As I have explained on several occasions, apart from his machine gun course on Hayling Island we know nothing specific about George’s training as a lieutenant with the 9th Battalion Ox and Bucks at Fort Brockhurst from the middle of January 1915. I have tried various lines of inquiry without finding anything that could be described as a ‘course’.
This is an example of how the difference between my full-scale biography and the blog keeps kicking in. For chapter 14 of the biography I did not have space to elaborate on George’s training and that level of detail didn’t fit the scale of the last chapter of his life (which one reader has already said is too long). But the day-by-day biography, aka Calderonia, calls for more detail and above all it makes me speculate in more depth.
It niggles me that we don’t know if George had any realistic training in trench warfare as it was by now practised on the Western Front. The way he refers later to military exercises he was involved in suggests that Kitchener’s Army were still rehearsing ‘open file’ warfare, such as George had experienced himself at Ypres. Attack from established, continuous trench lines (‘going over the top’) was totally different, often suicidal, and the British Expeditionary Force had only recently carried out its first offensive of this kind, at the Battle of Neuve Chapelle (see my post of 12 March).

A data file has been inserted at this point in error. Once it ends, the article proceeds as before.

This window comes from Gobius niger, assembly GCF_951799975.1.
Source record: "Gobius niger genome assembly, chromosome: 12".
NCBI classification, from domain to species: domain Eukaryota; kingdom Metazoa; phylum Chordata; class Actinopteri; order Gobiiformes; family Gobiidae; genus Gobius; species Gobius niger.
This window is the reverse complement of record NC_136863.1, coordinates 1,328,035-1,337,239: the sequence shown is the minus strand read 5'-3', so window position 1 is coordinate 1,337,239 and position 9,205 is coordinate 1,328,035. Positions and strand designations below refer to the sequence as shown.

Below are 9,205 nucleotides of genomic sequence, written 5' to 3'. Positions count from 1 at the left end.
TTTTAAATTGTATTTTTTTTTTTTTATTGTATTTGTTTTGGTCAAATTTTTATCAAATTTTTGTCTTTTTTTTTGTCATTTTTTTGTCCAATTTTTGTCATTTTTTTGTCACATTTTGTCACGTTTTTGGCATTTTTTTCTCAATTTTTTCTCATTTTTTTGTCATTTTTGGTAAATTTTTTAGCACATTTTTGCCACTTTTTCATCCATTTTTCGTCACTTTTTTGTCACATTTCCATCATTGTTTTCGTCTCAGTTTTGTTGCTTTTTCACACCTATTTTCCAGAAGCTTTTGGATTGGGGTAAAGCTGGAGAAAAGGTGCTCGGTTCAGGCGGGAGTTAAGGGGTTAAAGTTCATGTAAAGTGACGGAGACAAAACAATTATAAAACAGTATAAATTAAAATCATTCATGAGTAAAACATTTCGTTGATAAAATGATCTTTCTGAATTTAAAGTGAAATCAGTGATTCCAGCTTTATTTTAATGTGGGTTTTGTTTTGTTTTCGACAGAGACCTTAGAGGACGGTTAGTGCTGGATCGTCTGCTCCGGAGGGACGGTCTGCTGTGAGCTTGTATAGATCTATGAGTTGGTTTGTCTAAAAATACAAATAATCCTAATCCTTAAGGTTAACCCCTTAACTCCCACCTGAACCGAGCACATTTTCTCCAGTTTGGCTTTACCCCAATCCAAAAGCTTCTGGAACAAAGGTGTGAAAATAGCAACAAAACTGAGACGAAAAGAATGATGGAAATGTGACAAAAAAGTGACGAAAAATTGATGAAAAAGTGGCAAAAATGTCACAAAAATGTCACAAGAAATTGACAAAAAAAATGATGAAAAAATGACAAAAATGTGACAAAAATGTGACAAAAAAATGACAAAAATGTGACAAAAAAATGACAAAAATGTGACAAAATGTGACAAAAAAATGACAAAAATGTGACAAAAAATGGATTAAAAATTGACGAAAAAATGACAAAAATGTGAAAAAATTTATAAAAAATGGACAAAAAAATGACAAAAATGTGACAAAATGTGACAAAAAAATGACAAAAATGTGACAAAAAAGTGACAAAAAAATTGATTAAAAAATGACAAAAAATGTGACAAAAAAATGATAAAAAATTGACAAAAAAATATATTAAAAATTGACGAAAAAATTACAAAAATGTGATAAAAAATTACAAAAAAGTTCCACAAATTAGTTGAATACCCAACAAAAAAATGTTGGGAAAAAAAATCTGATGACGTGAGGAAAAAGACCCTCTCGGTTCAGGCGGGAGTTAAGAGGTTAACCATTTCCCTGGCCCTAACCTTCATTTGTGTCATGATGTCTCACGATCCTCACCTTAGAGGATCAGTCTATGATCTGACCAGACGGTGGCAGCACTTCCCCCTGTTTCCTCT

The reason I would like to know if George realised how hopeless trench warfare proper was, is that all writers agree the Third Battle of Krithia was the first battle on the Gallipoli Peninsula to be fought under those conditions. Within days of arriving at Helles, George must have seen what was coming. Was he shocked, or was he prepared for trench warfare of this kind? If he wasn’t trained for it, did he feel he had been deceived and had walked into a trap set by the British generals? Was he angry? Was he afraid?
I increasingly feel I am not suffering from bifurcation and chronotopia (see 30 March), I am simply writing two biographies — one on paper spanning 1867 to 1950, and one on the Web spanning a single year of George Calderon’s life, 1914-15.
Next entry: The Arakan ‘mystery’